Decoding the DNA of innovation: lessons from Kendall Square

Nothing — not even global economic jitters — can slow the appetite for investment in life sciences and biopharma research and development.

By Yuru Ding, Researcher at Hassell

In the first quarter of 2023, Pfizer announced a bullish 10% increase in spending on research and development (R&D) with Global CEO Dr Albert Bourla describing R&D as the lifeblood that fuels us as a company”. According to a recent study by McKinsey, the top 12 biopharma companies have more than $290bn available to invest in R&D, mergers, acquisitions and other activities to help drive their businesses. And in Shanghai, authorities have introduced hefty subsidies for R&D, as well as policy changes to attract foreign operators, to help drive innovation across life science and other high-tech industries.

However, spending vast amounts on R&D is no guarantee of success — especially in the field of life sciences. The same goes for locating R&D labs in gated business parks and expecting innovation to occur organically. 

While locked gates and high walls might be perfect for manufacturing and other downstream activities, these are not the places where the initial sparks of brilliant innovation are first dreamed up. Closer examination reveals that creating innovation in this field is deeply connected to place and context.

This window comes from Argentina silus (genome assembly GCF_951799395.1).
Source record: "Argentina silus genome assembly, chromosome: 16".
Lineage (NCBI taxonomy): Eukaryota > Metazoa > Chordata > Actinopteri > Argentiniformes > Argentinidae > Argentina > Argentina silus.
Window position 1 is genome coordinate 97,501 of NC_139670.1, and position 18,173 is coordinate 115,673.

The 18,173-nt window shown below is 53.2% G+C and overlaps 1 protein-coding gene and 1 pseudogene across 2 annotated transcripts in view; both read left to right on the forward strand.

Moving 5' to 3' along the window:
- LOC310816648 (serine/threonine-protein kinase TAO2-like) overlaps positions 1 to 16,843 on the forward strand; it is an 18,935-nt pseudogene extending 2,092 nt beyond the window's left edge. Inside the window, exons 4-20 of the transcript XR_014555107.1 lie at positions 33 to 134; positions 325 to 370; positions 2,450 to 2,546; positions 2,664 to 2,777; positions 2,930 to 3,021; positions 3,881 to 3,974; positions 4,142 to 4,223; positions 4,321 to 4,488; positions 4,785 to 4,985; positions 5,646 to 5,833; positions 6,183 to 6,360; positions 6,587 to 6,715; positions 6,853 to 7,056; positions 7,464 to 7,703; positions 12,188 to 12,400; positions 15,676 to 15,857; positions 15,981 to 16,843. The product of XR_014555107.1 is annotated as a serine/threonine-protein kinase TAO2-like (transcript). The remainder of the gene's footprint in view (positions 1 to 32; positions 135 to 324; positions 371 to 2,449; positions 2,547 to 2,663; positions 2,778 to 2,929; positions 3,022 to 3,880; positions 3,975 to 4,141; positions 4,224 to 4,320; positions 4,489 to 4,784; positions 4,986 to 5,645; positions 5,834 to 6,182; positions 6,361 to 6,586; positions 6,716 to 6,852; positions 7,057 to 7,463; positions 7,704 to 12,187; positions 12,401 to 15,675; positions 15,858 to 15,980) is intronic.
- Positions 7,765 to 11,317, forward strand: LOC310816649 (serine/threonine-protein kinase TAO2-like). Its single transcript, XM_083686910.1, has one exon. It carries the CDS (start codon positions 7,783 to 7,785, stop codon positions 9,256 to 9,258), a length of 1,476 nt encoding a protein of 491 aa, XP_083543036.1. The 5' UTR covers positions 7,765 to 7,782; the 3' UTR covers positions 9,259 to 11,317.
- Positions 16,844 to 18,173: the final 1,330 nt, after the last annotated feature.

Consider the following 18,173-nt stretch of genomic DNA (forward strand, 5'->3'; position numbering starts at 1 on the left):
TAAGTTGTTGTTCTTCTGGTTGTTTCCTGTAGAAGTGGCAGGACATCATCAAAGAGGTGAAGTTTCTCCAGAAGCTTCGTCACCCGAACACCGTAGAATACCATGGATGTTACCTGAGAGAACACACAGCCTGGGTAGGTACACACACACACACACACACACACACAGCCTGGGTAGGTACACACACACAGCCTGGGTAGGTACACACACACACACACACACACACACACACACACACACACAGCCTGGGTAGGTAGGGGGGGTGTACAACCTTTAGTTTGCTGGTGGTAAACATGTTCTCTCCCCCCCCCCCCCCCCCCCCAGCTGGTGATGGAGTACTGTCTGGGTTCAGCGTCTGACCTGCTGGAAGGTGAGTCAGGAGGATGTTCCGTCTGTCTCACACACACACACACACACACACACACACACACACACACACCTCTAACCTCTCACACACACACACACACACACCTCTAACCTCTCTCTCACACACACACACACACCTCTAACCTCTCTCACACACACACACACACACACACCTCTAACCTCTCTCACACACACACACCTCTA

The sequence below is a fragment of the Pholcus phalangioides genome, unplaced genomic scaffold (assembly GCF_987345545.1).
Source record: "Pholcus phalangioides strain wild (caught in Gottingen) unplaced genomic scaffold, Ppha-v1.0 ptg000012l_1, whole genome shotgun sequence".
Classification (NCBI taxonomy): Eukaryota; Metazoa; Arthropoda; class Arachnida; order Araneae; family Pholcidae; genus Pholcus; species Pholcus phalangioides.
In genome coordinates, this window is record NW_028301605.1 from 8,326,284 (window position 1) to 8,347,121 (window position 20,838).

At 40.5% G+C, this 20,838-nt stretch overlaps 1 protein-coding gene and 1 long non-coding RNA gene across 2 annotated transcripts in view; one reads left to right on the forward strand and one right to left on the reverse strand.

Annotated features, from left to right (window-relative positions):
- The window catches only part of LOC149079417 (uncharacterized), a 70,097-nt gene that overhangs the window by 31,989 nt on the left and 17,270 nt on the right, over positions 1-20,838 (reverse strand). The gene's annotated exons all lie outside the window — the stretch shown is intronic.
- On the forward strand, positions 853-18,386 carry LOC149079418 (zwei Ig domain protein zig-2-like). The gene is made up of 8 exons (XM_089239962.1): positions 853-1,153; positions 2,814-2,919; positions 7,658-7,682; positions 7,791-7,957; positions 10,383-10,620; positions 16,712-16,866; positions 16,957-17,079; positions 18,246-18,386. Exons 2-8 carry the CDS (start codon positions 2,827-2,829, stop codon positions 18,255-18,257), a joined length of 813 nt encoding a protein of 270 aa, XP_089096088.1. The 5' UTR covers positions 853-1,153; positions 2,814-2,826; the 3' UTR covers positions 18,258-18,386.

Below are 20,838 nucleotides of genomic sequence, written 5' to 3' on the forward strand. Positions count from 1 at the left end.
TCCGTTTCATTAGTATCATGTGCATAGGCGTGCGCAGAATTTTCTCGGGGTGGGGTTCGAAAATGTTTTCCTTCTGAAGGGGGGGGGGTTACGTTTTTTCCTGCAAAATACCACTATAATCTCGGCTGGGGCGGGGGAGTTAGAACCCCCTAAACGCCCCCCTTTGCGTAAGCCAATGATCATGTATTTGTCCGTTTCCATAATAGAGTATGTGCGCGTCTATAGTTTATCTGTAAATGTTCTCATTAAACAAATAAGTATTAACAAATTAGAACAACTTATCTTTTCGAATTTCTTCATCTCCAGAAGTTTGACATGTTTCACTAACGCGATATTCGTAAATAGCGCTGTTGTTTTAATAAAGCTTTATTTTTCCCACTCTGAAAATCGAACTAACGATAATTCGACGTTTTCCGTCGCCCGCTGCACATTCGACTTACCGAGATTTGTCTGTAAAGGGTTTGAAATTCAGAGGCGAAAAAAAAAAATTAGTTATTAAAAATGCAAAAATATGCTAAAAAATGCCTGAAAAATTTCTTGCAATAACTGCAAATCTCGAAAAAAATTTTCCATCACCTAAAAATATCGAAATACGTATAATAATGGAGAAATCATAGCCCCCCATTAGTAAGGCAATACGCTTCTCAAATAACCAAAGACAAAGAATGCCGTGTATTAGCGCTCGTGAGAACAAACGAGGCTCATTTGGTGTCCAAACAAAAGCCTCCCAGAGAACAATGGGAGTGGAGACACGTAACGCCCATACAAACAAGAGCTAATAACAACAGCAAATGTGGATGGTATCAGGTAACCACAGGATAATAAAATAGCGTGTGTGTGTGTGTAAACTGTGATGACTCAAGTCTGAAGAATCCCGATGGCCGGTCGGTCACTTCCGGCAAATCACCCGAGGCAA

Kendall Square in Boston, Massachusetts holds excellent clues.

At the centre of much of the USA’s life sciences boom for over half a century, Kendall Square is home to life science and biopharma industry heavyweights like Novartis, Biogen, Pfizer, Sanofi and more.

Starting as a collection of university labs surrounded by industrial wasteland, over the past five decades Kendall Square has developed into a thriving life sciences community. It is now home to more than 2,000 businesses, including over 600 start-ups.

Of the 50,000 people employed in and around Kendall Square, approximately 60% work in the creation of ideas’.

Today, the best talent, most savvy investors and giants of industry are all drawn to the fertile soil of Kendall Square, where groundbreaking ideas and pioneering solutions emerge.

This perfect setting’ of interconnected people and resources in a physical environment allows and encourages ideas to be tested, to grow, scale and flourish.